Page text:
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Other conferences cool too.
Saw some cool stuff, talked to a lot of old friends that are somehow still in the "industry".

Also, too many S 0 Y -fed betas running around. What's it with guys balding at fucking 20?
I'd like to go some time.


My favorite paper from this year. I kind of want to implement this, but I'll be limited with the quality of the training data I can generate so I don't know if it'll be worth it. It's perfect use of training data in for a vfx pipeline though.
TL;DR it, please? Seems to be some kinda auto-skinning/deformation thingy?
If you watch the video they show the core principles of the paper, which boils down to:
>we can achieve an order of magnitude more performance from complex animation rigs using deep learning, good enough to run them on shitty iPads.
This is probably useless for the film industry because the video states they already get 35FPS using complex animation rigs on high-end PCs, which is all they need for look-dev.
Even further, you still need the fully rigged model before you can approximate it with greater performance, so if your look-dev tells you "the rig is wrong" then you're fucked.

But this could potentially be extremely useful for other real-time applications (games), the problem is whether our other solutions are better or not.
Video games already use blendshapes/morph targets for detailed facial animation, which have proved evidently performant enough for what they want to do, at some cost.
Trained machine learning models are well known for being fuckin' huge both on disk and in memory.
They're also well known for inferencing very fast and if you dump them into Nvidia's new tensor cores they might perform even better.
But this doesn't mean you can suddenly have every side character running complex animation rigs.
First, because of the aforementioned memory issues, and second because other algorithms may wind up optimizing better, even on Nvidia's Tensor/RTX cores.
I dont think it's useless for film at all. The application for this is to augment the animation puppets. Lookdev would never happen on a puppets geo since that's only ever a proxy representation. They'd always require the full mesh and if they required it in a deformed pose then it'd need to go through a simulation step anyway.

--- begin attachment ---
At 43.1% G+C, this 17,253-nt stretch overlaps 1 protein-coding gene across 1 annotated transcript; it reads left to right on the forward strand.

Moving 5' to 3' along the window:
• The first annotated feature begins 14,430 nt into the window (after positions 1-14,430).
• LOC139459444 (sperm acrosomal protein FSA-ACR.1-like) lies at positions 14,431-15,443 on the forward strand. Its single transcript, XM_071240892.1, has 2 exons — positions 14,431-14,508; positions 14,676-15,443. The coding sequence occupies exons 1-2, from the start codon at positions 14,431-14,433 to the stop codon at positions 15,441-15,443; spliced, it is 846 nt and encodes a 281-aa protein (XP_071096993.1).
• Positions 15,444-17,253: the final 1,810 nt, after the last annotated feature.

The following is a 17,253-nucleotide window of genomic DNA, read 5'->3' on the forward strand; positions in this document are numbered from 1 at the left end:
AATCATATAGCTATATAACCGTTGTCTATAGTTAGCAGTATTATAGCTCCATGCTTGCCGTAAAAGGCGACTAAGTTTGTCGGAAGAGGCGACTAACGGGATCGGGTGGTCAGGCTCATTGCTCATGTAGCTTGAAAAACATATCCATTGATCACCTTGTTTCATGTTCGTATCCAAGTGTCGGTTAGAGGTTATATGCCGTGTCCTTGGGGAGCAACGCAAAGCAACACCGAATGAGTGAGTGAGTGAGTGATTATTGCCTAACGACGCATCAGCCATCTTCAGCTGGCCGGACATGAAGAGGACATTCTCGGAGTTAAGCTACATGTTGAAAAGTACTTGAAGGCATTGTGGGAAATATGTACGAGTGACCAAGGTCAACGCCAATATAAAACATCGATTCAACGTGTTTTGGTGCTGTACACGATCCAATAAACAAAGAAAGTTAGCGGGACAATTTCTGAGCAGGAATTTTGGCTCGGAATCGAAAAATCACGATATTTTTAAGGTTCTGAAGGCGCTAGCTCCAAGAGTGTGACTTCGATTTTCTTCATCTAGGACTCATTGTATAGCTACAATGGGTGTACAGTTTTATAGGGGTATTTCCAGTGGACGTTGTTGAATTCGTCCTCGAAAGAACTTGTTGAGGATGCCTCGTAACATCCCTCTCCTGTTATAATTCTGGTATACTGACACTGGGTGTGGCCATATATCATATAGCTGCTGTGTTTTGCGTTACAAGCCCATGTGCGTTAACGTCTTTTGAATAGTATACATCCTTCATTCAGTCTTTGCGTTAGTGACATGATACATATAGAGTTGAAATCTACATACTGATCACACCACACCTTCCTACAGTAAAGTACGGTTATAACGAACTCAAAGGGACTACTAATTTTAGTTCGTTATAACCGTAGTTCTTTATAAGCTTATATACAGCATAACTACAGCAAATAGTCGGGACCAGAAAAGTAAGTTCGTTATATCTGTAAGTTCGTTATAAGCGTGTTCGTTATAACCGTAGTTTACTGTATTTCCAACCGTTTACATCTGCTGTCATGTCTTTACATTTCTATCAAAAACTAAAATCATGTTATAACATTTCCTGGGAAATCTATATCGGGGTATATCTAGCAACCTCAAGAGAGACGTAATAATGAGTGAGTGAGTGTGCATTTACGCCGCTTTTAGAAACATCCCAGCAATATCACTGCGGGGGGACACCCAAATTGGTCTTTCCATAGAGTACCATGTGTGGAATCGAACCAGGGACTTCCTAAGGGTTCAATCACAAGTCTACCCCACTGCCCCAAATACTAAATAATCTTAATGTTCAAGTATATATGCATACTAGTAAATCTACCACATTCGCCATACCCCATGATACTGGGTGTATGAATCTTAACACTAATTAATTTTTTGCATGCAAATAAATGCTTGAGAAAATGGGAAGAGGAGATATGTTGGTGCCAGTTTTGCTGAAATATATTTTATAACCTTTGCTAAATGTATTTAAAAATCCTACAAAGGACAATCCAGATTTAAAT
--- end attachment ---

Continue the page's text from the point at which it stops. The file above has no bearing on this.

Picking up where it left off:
The nice thing about that method for the big houses is that they already generate tons of simulation data so this would be simply reusing resources. It also represents a computationally cheap way to represent more accurate nonlinear deformations which is what you want because it'll be a more accurate representation of the simulated mesh. The only puppet setup would be rhe rigid skinning, something simple and automated at every place I've seen, so its a time saver on the rigging side. It looks like it should scale linearly against mesh size and number of puppets in a scene, which is a big thing for me as something that represents nonlinear deformation.

I'd really like to test it for resource usage. That I'm still unsure about but when I read the paper the overheads looked fairly minor, in comparison to other algorithms which attempted to solve similar problems like psd.
Sounds like I'm missing a lot of context on the film industry then.

I've skimmed the paper
>scale linearly against mesh size and number of puppets
The hidden layers are fixed size, so this should be the case.
The paper is more about the optimizations than the technique itself.
Reducing input size by using a model per bone and aggregating small bones to parent bones.
Reducing output size with statistics magic, this part seemed a bit glossed over.

Seems like GPU isn't an option--the model is so small that it's simply faster to compute it on the CPU than to waste time transferring the transforms back and forth over the PCI bus.
Looking at the sizes of the model (67.5MB total for a 168K vert mesh with 45 models), that's not absolutely enormous--I've seen bigger--but perhaps more memory than some lead software engineers are willing to dedicate to a single character's animation.
>7.7ms parallel
could be good
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